Rhadia learned three languages, Arabic, Hebrew and English. She was the only one of her immediate family who graduated from High School in l963. She yearned and sought to get higher education. She moved to Jerusalem to pursue work, study and find a suitable University. Jerusalem had better opportunities than back in her home town Nazareth.

Having a High School Certificate from a private institution that wasn’t recognized by the Israeli Educational System made it difficult for Rhadia to be admitted to the Hebrew University. Therefore she decided to repeat the last year of high school at the Anglican School in Jerusalem, in order to achieve a General Certificate of Education that was recognized by the Israeli Educational System. After finishing and upgrading her High School standard, Rhadia realized the only way to go to the University would be abroad. Many Palestinians of her age had left the country to seek a better opportunity for university education, since excellent students only or those who could afford it would stand a chance to be admitted to Israeli Universities.

Rhadia was very lucky to have been a maid of honor to a Jewish believer who married an American in the Baptist Church in Jerusalem. When an American Presbyterian student couple, where studying at the Hebrew University, attended the wedding and heard about Rhadia, they approached her and told her that they wanted to support a Christian Arab Palestinian Israeli to study in the U.S.A. This was the answer to her dream to go to college abroad. These American Presbyterian students’ parents became her sponsors for the college and University degree. She got her B.A in Iowa Weslyan College in l966-1970, and then she attended Michigan State University where she received her Masters in Social Work, from1970-1972.

During Rhadia’s study in America, the l967 war took place and Israel occupied the rest of the Palestinian Territories; she was worried and concerned. But when she would converse with Americans about the Israeli and Arab Conflict, they would be so happy for Israel’s victory and didn’t seem to know or care about the original indigenous Arab Palestinians, both Christian and Muslim living in Israel. This angered her and she was more motivated to return to Israel. Meanwhile she attempted to raise the awareness of people and the media abroad about the important and valuable historical existence of her people many years before the Jews entered and conquered/occupied Palestinian land. It was obvious that the Jewish propaganda controlled the media in the West and Europe which was capturing their limited and one sided view of the Middle East, while the reality of the local Palestinians was being distorted and seemed eliminated from the map of the well known world.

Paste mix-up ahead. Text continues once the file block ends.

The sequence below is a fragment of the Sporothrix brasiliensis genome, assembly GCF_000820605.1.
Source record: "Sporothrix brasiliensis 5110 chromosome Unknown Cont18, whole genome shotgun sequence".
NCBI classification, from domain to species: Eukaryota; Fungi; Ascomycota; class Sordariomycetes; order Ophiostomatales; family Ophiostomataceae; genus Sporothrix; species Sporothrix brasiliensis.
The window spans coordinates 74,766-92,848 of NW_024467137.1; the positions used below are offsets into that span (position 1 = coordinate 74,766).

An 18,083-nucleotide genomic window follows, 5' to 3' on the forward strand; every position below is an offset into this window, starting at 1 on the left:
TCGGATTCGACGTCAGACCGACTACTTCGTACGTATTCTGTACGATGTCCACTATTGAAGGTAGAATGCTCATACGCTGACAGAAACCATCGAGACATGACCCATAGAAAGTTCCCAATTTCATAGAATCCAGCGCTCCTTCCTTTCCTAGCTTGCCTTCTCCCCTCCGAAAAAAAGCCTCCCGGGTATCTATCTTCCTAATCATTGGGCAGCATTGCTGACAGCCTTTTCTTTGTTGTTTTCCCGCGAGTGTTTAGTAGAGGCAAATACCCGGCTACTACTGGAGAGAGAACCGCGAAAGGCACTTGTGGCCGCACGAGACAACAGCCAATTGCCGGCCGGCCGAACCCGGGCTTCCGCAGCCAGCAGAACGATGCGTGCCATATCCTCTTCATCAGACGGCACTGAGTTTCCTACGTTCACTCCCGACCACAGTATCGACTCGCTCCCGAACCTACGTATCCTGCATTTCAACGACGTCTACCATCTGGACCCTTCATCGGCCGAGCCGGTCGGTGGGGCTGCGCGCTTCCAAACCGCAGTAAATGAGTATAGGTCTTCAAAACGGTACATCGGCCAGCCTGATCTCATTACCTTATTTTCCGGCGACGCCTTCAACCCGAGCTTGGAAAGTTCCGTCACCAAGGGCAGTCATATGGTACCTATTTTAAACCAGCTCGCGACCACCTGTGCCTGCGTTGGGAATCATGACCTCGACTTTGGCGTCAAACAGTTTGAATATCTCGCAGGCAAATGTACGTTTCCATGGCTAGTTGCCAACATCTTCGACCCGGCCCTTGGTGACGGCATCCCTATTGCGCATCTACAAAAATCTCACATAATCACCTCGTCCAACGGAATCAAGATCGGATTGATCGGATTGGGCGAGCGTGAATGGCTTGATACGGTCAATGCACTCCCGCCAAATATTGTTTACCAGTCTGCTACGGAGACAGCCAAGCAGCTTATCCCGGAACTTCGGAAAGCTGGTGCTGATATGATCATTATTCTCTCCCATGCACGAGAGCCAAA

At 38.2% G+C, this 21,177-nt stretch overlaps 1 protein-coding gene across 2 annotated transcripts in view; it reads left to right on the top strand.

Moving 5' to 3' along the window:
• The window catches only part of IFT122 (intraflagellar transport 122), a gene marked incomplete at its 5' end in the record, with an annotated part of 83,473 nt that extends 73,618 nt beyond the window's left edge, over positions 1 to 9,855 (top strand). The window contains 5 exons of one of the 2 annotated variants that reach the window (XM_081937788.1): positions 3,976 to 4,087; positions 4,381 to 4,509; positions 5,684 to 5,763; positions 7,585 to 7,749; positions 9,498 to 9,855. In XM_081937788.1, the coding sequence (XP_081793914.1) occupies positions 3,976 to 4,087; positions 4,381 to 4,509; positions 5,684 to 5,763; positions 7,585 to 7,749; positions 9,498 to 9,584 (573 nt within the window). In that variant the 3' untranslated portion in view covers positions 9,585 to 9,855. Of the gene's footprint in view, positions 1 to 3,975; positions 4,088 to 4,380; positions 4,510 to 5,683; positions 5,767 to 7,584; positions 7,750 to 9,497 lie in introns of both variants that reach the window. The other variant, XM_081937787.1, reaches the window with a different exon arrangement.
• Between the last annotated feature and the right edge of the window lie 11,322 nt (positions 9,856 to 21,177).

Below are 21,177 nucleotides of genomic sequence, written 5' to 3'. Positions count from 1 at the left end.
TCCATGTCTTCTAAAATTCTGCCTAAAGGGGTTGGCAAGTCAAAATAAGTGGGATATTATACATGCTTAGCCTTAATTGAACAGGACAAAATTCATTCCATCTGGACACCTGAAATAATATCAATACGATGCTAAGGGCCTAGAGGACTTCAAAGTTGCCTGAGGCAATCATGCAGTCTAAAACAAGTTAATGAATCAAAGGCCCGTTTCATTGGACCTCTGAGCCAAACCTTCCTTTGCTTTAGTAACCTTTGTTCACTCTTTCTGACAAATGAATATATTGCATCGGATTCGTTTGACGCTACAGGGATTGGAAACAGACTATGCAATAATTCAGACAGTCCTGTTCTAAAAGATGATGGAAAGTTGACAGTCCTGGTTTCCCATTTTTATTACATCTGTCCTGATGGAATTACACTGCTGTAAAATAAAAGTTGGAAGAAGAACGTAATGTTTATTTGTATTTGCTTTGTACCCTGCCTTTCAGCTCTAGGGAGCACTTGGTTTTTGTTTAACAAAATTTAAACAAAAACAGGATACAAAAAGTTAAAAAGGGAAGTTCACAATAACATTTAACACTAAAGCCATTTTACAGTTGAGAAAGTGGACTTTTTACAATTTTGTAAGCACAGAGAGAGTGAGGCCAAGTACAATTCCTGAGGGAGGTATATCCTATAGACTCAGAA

Rhadia was determined to awaken the Christian World in the West and Europe about the Christian and Muslim Palestinian’s historical existence. She continued spreading awareness about their land, regaining their human rights and demanding equality of other faiths and nationalities. Many Palestinians who received their education abroad never returned to their homeland in order to remain in their comfort zone and avoid hardships rather than return to war and a conflict zone where their identity was being threatened, shaken and compromised.

However, Rhadia was determined to return and attempt to make a difference in the community and society of her home land. She didn’t want to escape from the troubles and fears her Palestinian people were facing daily. She wondered, if everyone who received higher education didn’t return to affect his community and his people who will? Many attempted to persuade her to change her mind but she insisted she wanted to return to her homeland and work amongst her family, and her people. She sought to be a problem solver and encouraged the young to face difficulties, anxieties and conflicts constructively and positively.